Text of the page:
Nosy Neighbor: Why Are Tribeca’s Street Numbers Messed Up?

A couple of days ago, Sue asked why the street numbers on Reade—even on the north, odd on the south—differ from the New York City norm. And I added a question of my own: In the above map, the blue arrows indicate streets where the street numbers start from the west; red arrows indicate street numbers increasing from the east. James pointed out that the likeliest person to have an explanation is Hector Rivera, Topographical Bureau Associate at the Manhattan Borough President’s Office. Here’s his response:

Downtown Manhattan is the oldest part of the City of New York that had open public streets before the 1811 Commissioners Plan laying out the grid street system north of Houston Street, Greenwich Avenue and West 14th Street. These properties had addresses associated with them before the rules were approved to create consistency in house numbering for the Borough of Manhattan City of New York. Attached [below] is a map showing the east and west numbering in some parts of downtown Manhattan and photos of a land book from the year 1885 showing penciled in house numbers for the areas in question. [In my email to Rivera, I mentioned Sue’s question about Reade and used Worth as an example of the direction question.] Reade Street opened to the public the year 1760. Worth Street opened to the public the year 1800. Clinton Street, opened to the public the year 1760, starts with 1 at East Houston Street and increases going south to South Street. West Street and South Street have odd and even numbers due to when they were issued they did not think there would be a need for house numbers on the other side of the street.

As the city continues to grow and new buildings are constructed I have to try and make sense of the existing numbering system.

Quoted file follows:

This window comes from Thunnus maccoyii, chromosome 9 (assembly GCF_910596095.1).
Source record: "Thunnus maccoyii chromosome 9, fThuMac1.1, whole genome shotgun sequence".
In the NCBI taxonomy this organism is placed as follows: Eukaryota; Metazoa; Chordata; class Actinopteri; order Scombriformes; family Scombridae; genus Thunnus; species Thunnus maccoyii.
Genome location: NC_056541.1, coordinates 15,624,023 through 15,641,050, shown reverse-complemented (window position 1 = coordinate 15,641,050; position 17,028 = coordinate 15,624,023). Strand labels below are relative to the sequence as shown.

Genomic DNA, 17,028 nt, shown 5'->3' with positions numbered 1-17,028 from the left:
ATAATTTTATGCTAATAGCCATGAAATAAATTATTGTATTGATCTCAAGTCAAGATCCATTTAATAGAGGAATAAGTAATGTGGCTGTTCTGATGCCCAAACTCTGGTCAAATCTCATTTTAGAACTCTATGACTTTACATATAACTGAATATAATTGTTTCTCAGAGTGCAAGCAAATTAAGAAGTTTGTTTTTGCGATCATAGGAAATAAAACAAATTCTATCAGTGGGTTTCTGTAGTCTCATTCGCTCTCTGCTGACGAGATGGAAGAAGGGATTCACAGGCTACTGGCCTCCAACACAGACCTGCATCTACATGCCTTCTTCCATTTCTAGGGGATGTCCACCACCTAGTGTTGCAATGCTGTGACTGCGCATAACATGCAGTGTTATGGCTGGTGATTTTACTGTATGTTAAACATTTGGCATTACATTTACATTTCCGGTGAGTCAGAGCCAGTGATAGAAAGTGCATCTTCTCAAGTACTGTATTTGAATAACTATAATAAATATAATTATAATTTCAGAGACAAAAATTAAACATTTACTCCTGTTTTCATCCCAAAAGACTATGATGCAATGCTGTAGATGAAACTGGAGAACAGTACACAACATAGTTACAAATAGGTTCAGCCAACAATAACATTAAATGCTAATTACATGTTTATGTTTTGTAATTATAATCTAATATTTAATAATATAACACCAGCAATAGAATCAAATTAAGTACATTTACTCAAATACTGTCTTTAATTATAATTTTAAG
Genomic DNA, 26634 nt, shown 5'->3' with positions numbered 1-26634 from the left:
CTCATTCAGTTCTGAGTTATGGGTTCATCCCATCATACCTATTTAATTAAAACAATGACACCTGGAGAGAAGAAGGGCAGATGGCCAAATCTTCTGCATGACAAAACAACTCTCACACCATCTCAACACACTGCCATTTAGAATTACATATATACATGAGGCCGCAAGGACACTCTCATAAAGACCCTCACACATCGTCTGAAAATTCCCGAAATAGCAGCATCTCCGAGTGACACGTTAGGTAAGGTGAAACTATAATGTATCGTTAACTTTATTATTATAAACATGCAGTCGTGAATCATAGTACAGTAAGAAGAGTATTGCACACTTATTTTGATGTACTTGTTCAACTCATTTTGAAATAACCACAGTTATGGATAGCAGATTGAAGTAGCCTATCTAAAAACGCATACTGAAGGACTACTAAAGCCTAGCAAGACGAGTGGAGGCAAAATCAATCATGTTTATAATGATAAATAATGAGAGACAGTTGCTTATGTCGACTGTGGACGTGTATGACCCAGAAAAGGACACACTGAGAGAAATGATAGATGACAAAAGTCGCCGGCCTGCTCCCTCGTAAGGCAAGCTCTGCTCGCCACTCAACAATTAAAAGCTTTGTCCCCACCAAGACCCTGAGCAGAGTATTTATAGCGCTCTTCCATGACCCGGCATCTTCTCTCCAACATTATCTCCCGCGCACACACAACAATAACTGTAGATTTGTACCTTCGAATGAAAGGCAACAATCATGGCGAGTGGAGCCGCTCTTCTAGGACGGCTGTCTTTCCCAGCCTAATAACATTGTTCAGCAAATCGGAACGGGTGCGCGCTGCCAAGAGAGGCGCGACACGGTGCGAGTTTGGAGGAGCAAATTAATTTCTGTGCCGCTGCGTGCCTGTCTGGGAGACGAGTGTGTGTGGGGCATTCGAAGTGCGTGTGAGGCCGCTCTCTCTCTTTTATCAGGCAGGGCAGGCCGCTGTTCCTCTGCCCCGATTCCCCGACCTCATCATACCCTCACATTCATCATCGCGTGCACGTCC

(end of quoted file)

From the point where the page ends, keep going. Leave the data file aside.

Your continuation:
I don’t envy that job! James, however, might. Only after I had reached out to Rivera did I see that James had delved into the matter himself. Here’s his report:

There are other streets downtown besides Reade Street with even numbers on the north side of the street, including as I recall Broome Street, Grand Street, Desbrosses Street, Vestry Street, Laight Street, Hubert Street, Walker Street, White Street, Franklin Street, Warren Street, and Wall Street (the last is numbered from Broadway and increasing going east).

Here is what I have gleaned from reading laws and secondary sources* about the history of street addresses online:

(1) Odd/even on north/south sides of the street and exceptions.

In 1793/94 the first law regulated uniform street numbers in New York is passed, separating odd and even numbers on opposite sides of the street, mandating the installation of street signs and the posting of permanent house numbers on buildings. That said, the regulation is not the clearest in trying to mandate odd numbers on the north side:

“Beginning at the next House in every Street terminating at either of the Rivers where such a Street intersects the main Street next to the River and all Houses below such intersecting Street to be number separately beginning with No. 1 looking upwards in all main Streets and downwards in all the Slips on the one side of the Street and No. 2 on the opposite side and so on to the end of the Street or Slip.”

Apparently house numbers were not even assigned on Reade Street until 1794.

One flaw I understand was that they numbered *existing buildings* consecutively instead of numbering *building lots* consecutively, so that both demolition of existing buildings and construction of new buildings between two existing buildings messed up the numbering scheme and then required frequent re-numberings.

(Wall Street was renumbered in 1794 to separate addresses into odds and evens. Before Wall Street was renumbered in 1845, however, it seems that the odds and evens switched sides of Wall Street part way along its length!)

In 1811 the familiar street grid was adopted for expansion north of the then-established city (with the street numbers starting from the west I understand).

In 1838 a law was enacted dividing Manhattan into East and West Sides, along 5th Avenue, north of 13th Street. House numbers started at No. 1 at 5th Avenue and grew larger going east and west as they do today.

In 1861 a law was enacted to solve the problem of construction and demolition of structures ruining the house numbering on a given street, from 9th Street north. From 5th to 6th Avenue, the numbers 1-99 would be assigned. From 6th to 7th Avenue, the numbers 100-199 would be assigned. From 7th Avenue, the numbering would start with 200, etc. etc. It is apparently from this time that streets from 9th St. north would be uniformly numbered odd on the north side and even on the south side.